The lawsuit brought by the EEOC made a claim under a less common source of liability for employers under Title VII– section 2000e(a)(2). Section 2000e(a)(2) makes it illegal for employers to “limit, segregate, or classify…employees or applicants … in any way that would deprive or tend to deprive [them] of employment opportunities or otherwise adversely affect [their] status as an employee [based on a protected characteristic such as gender or race].” This is a lower requirement than the usual Title VII claims alleging adverse employment action based on a protected characteristic. As we’ve discussed in the past, adverse employment action includes things such as firing, refusal to hire, demotions, refusing promotions or pay raises, and transfers to a generally less desirable position.  The EEOC’s claim, on the other hand, needed only to establish that AutoZone had acted in a way that tended to deprive Mr. Stuckey of an employment opportunity.

title viiThe first part of the EEOC’s claim was to simply prove that there had been segregation based on race. AutoZone obviously contested this, saying that Mr. Stuckey’s transfer was due to a combination of his inability to understand Spanish and failure to get along with the manager at his location.

The EEOC’s case, however, was quite strong. They produced evidence, and even testimony from the manager of Mr. Stuckey’s location, that AutoZone was engaged in intentional segregation based on majority clientele for a given store. AutoZone had an establish practice during the time of only hiring Latin-American employees for the location-regardless of their ability to speak Spanish.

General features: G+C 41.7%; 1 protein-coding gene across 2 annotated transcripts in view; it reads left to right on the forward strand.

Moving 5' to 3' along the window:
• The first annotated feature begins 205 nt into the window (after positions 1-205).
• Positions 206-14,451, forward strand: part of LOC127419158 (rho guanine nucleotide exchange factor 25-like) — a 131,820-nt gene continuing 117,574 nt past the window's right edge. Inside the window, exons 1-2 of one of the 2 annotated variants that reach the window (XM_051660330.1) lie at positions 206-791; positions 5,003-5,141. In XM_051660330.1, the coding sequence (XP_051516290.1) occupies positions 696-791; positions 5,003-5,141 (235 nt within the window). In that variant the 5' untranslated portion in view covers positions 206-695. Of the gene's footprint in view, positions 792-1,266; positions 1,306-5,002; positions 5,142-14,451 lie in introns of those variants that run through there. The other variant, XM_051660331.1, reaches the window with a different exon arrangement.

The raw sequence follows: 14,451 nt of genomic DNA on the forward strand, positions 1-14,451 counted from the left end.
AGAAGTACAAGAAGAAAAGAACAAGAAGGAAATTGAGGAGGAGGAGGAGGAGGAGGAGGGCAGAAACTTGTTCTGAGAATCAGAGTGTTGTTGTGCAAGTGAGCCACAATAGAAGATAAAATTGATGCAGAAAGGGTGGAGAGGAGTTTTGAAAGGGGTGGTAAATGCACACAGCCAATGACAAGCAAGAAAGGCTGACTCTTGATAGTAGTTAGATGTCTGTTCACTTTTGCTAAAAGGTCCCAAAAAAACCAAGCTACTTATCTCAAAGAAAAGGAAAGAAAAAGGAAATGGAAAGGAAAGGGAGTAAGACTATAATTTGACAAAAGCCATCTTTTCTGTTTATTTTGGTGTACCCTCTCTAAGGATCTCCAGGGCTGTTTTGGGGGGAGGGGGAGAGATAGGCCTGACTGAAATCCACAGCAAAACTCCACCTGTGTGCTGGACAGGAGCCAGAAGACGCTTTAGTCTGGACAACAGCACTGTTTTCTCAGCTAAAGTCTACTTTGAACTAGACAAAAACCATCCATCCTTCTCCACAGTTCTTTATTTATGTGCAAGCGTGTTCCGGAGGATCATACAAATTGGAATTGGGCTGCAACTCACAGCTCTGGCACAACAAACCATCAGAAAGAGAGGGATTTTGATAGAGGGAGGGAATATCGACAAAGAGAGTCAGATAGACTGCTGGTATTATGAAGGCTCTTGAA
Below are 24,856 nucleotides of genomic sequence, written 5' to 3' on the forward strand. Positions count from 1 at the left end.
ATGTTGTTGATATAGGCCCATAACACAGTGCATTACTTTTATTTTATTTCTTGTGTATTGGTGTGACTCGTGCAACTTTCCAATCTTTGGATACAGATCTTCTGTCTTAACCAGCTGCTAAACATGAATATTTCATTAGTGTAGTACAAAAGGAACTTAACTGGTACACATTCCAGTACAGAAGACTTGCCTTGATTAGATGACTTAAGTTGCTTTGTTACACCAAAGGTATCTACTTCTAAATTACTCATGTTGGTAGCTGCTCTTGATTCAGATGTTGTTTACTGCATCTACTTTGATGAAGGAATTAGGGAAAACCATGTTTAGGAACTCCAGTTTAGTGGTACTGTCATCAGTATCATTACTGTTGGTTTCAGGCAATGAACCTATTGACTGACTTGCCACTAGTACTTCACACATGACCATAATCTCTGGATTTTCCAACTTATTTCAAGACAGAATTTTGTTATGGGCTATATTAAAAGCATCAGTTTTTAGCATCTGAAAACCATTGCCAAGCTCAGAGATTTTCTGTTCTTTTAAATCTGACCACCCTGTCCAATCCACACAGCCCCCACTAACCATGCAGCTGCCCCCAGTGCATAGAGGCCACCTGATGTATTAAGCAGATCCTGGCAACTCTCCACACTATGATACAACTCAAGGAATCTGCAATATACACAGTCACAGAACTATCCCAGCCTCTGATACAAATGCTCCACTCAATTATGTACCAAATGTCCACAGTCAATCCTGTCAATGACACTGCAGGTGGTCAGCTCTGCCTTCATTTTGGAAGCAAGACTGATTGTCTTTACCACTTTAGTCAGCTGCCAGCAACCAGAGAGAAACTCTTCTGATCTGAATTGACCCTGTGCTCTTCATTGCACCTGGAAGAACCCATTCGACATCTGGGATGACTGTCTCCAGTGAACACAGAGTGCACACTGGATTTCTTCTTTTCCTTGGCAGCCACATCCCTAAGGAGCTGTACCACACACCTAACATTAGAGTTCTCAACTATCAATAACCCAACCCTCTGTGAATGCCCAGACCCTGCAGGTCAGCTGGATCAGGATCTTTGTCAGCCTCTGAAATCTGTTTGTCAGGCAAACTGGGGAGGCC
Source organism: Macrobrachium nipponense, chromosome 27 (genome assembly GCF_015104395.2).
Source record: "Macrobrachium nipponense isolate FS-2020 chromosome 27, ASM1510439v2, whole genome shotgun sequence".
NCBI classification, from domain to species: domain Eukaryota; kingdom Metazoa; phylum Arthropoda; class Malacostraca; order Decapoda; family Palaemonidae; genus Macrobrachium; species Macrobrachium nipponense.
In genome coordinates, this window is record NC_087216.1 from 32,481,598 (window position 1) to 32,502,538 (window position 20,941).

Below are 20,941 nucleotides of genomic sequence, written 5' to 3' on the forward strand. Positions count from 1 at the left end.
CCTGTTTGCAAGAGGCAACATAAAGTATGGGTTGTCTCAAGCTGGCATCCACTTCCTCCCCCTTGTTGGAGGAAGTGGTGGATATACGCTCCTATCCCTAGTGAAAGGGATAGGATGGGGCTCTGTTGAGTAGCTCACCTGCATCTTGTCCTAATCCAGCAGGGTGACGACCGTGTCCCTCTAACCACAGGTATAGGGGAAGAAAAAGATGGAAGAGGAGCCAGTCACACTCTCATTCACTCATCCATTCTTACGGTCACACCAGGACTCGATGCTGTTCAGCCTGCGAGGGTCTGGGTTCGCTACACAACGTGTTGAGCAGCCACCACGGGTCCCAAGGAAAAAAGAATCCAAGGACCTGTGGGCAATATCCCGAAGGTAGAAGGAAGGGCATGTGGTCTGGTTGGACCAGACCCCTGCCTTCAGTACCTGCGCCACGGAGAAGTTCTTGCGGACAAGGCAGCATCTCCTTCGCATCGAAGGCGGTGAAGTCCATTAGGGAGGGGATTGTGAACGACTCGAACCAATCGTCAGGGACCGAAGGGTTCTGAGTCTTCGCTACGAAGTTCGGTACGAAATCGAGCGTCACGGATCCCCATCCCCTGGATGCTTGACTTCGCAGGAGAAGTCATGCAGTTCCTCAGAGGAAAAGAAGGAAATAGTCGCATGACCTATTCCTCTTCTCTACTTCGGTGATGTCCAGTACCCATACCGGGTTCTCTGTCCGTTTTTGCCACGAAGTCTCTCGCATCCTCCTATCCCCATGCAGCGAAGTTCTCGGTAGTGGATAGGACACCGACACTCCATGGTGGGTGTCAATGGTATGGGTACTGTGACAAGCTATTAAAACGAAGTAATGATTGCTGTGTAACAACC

The Court’s Ruling

Unfortunately for Mr. Stuckey and the EEOC, the court didn’t feel they needed to consider whether segregation took place–intentional or otherwise. They instead focused their ruling on whether or not Mr. Stuckey’s required transfer would have had a negative impact on his employment situation.

As mentioned before, segregation cases are fairly rare these days, so perhaps due to the lack of case law on the issue the court decided to examine the potential for negative impact on employment in a very similar manner to the higher standard of an adverse employment action. They focused on the fact that the transfer was a lateral one, no difference in duties, pay, or hours, in determining that Mr. Stuckey’s transfer would not tend to deprive him of an employment opportunity.

The EEOC argued that if the segregation element of Title VII does not cover intentional segregation, it’s a particular odd choice to have a separate rule for it. They further argued that the humiliation and embarrassment of being subjected to racial discrimination was by itself enough to give rise to a cause of action under Section 2000e(a)(2). They reasoned that it doesn’t make sense that the law allows intentional racial segregation of employees so long as the situations are equal–the very definition of separate but equal. Unfortunately, the court did not agree and ruled that without a situation that sufficiently damaged Mr. Stuckey to create a claim it did not need to bother considering whether AutoZone had actually segregated its employees.